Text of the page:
3

I'm using the awesome-cv class, which highlights the first three letters of the section heading like so:

Education with "Edu" highlighted

The code that produces this effect looks like this:

\RequirePackage{xcolor}
\RequirePackage{xifthen}
\RequirePackage{etoolbox}
\RequirePackage[quiet]{fontspec}
\RequirePackage{fontawesome}

\definecolor{awesome-red}{HTML}{DC3522}
\colorlet{awesome}{awesome-red}

\newcounter{colorCounter}
\def\@sectioncolor#1#2#3{%
  {%
    \color{%
      \ifcase\value{colorCounter}%
        awesome\or%
        awesome\or%
        awesome\or%
        awesome\or%
        awesome\else%
        awesome\fi%
    } #1#2#3%
  }%
  \stepcounter{colorCounter}%
}

The text size and boldface are added later in

\newcommand*{\sectionstyle}[1]{{\fontsize{15pt}{1em}\bodyfont\bfseries\color{text}\@sectioncolor #1}}

How does the first part of this code highlight the first three letters?


I understand that this isn't a MWE, but I wasn't able to create one out of the .cls file and I don't think this code is that complex to someone who knows what they're looking at. If I need and MWE, let me know.

  • The parameters to \@sectioncolor are the first three characters #1#2#3. Similar to how \frac12 produces the fraction 1/2. Note that when \@sectioncolor is called its parameters are not enclosed in a brace group. – Peter Grill Mar 23 '16 at 22:19
  • I thought that was the case. But what happens to the rest of it, and why is there a case statement? Taking out #3 doesn't change the highlighting to the first two characters, it causes a crash. – Azor Ahai Mar 23 '16 at 22:21
  • Did you also change the second #1#2#3 to #1#2 following the color? If you changed it #1#2#3 to #1#2 in both places it should highlight just the first two characters. After the first three characters are processed, \@sectioncolor has done its on and the remaining characters are just text that is not processed by ``\@sectioncolor. Same as $\frac123$ producing the fraction 1/2 followed by 3. – Peter Grill Mar 23 '16 at 22:25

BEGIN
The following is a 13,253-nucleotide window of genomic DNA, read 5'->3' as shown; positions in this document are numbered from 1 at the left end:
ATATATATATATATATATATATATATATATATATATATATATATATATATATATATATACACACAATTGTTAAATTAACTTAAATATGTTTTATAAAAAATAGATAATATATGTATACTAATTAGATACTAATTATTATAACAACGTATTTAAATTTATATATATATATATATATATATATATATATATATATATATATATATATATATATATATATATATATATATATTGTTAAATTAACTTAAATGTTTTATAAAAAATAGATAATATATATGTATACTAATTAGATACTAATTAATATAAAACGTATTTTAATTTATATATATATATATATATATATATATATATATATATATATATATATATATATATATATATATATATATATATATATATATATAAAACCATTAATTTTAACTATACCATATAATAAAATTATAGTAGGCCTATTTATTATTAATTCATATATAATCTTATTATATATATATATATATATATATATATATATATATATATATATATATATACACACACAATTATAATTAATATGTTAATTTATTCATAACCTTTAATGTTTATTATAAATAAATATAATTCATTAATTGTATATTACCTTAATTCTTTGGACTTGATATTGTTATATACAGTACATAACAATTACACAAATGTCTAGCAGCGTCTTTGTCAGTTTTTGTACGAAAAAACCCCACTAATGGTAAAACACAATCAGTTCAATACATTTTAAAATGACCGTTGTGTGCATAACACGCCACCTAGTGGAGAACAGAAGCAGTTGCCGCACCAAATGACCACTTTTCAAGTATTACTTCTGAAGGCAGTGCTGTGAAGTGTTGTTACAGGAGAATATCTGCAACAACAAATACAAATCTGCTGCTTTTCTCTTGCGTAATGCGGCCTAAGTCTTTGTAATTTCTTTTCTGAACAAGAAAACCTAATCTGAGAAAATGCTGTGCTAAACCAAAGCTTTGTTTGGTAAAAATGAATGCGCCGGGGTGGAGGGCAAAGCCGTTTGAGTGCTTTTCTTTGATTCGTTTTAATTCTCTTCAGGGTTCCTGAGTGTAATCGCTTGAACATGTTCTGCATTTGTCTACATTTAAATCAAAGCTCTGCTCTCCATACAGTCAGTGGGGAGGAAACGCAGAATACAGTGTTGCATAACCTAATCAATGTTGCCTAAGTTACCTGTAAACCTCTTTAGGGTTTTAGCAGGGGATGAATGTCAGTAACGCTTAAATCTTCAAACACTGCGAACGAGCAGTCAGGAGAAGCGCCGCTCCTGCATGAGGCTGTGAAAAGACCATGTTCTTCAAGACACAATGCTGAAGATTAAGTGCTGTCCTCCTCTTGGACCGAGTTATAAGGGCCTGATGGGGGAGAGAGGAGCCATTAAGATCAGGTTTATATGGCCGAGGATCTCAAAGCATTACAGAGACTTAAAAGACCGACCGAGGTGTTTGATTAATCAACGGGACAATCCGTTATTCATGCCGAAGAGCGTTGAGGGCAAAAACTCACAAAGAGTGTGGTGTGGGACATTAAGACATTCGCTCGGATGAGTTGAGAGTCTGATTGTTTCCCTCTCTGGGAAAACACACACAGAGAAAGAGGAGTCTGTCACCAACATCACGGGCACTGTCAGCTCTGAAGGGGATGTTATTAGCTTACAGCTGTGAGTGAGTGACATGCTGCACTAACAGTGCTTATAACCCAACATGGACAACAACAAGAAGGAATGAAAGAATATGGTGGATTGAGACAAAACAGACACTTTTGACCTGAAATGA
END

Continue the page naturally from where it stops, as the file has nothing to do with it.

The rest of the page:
• Ah, it wasn't compiling because I had the .pdf open in another window, not because of my edits to the code. Thanks, though. – Azor Ahai Mar 23 '16 at 22:36
5

Actually, this trick is quite simple: Arguments to normal TeX commands can either be single tokens (i.e. characters or \controlsequences), or they can be token sequences enclosed in braces. For example this is why, in math mode, you can write \frac 1 2, \frac{1}{2} or even \frac1{2} and get the same result.

Therefore, all you need to do to get the first three characters of a word is a command with three arguments. For example,

\newcommand\mycommand[3]{%
    \textcolor{red}{#1}%
    \textcolor{green}{#2}%
    \textcolor{blue}{#3}%
}

allows you to highlight the first three letters following an invocation like \mycommand hello. The lo in this case is simply not part of the command.

To get the familiar syntax with just one parameter in braces, you can wrap this command in another command:

\newcommand*\myothercommand[1]{%
    \mycommand #1%
}

This allows you to write \myothercommand{hello}.

Here's a MWE that demonstrates a stripped-down version of the command with different colors:

\documentclass{article}
\RequirePackage{xcolor}
\RequirePackage{xifthen}

\definecolor{awesome-red}{HTML}{DC3522}
\colorlet{awesome}{awesome-red}

\newcounter{colorCounter}
\newcommand\sectioncolor[3]{%
  {%
    \color{%
      \ifcase\value{colorCounter}%
        awesome\or%
        green\or%
        blue\or%
        orange\or%
        yellow\else%
        cyan\fi%
    } #1#2#3%
  }%
  \stepcounter{colorCounter}%
}

\newcommand*{\sectionstyle}[1]{{\fontsize{15pt}{1em}\bfseries\sectioncolor #1}}

\begin{document}
    \sectionstyle{first}\par
    \sectionstyle{second}\par
    \sectionstyle{third}\par
    \sectionstyle{fourth}\par
    \sectionstyle{fifth}\par
    \sectionstyle{sixth}\par
    \sectionstyle{seventh}
\end{document}

colorful output

  • Ah, I understand now. That is a neat trick. But why is there a counter in the example? – Azor Ahai Mar 23 '16 at 22:25
  • It appears to be rather useless in this case. But if you insert different colors in the cases (instead of awesome for all of them), you can have it use different colors on the first few invocations. – wrtlprnft Mar 23 '16 at 22:27

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